As a first-home buyer you need a pre-approval before you start house shopping. But what exactly is a pre-approval, why do you even need one and how does it work? We’ll take a closer look at this in the article.
What exactly is a pre-approval?
First things first, we need to understand what a pre-approval is. A home loan pre-approval is provided in writing by a lender (typically a bank). The pre-approval confirms how much money you may be able to borrow. This is also referred to as a ‘conditional offer’ of finance. A pre-approval will also contain specified conditions that must be met.
Once you receive your pre-approval you need to carefully check and ensure that you understand the conditions and what you need to do to meet them. Standard conditions could be:
- Copy of signed sale and purchase agreement satisfactory to the lender
- Registered Valuation satisfactory to the lender
The strongest pre-approvals typically include few conditions. When submitting your application for a pre-approval it is important that you provide the bank with as much information/documentation as necessary.
As a little side note, pre-approvals are usually free, so you really don’t have an excuse to not get a pre-approval before you go house shopping.
What you need for a pre-approval
As mentioned above, you need to provide the bank with certain information/documentation when submitting an application for a pre-approval, and if you have all your ducks in a row you will get the pre-approval much faster. Typically, the bank will ask for the following when you apply for a pre-approval:
- Bank statements
- Proof of income
- Confirmation of deposit
- Address verification
The bank may ask for more information/documentation than above, but they will definitely need the above mentioned.
So why do I need a pre-approval?
Well, you need the pre-approval to know how much you can go house shopping for. It would be a real bummer if you fall head over heels in love with a house that cost $800,000, only to discover that the bank won’t lend you more than $600,000. But, not only is it a bummer, it is also a complete waste of your time and energy (and the agent’s and everyone else’s time).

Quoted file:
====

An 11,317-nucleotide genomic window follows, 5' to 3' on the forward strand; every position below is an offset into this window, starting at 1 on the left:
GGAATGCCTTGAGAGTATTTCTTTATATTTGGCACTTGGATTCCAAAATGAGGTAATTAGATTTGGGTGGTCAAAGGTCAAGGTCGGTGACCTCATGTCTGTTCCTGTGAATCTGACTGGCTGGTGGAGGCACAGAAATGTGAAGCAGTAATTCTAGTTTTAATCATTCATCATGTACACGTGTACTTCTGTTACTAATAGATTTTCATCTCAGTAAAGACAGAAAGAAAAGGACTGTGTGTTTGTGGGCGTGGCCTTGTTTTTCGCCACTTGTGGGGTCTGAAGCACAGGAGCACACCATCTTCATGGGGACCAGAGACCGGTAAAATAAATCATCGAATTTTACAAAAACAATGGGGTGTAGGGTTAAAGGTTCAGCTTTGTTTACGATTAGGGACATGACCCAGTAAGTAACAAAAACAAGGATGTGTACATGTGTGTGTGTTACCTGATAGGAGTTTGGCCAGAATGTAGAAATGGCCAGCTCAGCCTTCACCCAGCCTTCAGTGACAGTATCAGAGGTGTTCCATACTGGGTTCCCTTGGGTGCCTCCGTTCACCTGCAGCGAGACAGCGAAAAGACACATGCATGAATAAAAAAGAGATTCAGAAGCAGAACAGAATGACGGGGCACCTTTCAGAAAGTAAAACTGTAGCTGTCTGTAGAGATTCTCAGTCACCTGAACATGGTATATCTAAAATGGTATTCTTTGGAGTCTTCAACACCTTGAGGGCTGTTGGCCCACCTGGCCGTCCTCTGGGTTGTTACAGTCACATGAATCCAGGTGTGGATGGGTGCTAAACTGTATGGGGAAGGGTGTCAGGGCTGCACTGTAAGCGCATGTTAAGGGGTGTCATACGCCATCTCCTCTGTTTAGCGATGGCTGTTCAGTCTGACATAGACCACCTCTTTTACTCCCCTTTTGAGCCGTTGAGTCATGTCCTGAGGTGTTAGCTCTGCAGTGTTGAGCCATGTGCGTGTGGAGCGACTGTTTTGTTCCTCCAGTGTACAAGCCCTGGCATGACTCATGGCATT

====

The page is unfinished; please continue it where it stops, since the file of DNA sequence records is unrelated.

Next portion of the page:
Get your pre-approval so you know how much money you can borrow so you can look at houses in the right price range. A pre-approval also shows the agent that you are serious about buying a house. Lastly, the pre-approval also means that once you do find the right home you will be able to move quickly to make an offer because you already know exactly how much you can spend.
How does a pre-approval work?
A pre-approval is valid for 60-90 days depending on the bank so just bear in mind that if you haven’t found a home within this time frame, you will need a new pre-approval. But, say you have your conditional pre-approval, and you have now found your dream home. Sweet!
Most banks and lenders will now ask for information about the property before they confirm your home loan. The bank will also need proof that you have property insurance before settlement.
So to sum up: you need to confirm the loan before your offer goes unconditional. However, most first-home buyers will need to make a conditional offer. By doing a conditional offer you usually have a standard 10-15 days to do due diligence. Just remember that the quicker you get due diligence done, the more attractive your offer is, and naturally an unconditional offer will be the most attractive, but most first-home buyers do a conditional offer.
Everything shared in this blog post is general financial advice. For financial advice tailored to you, please book a meeting with us.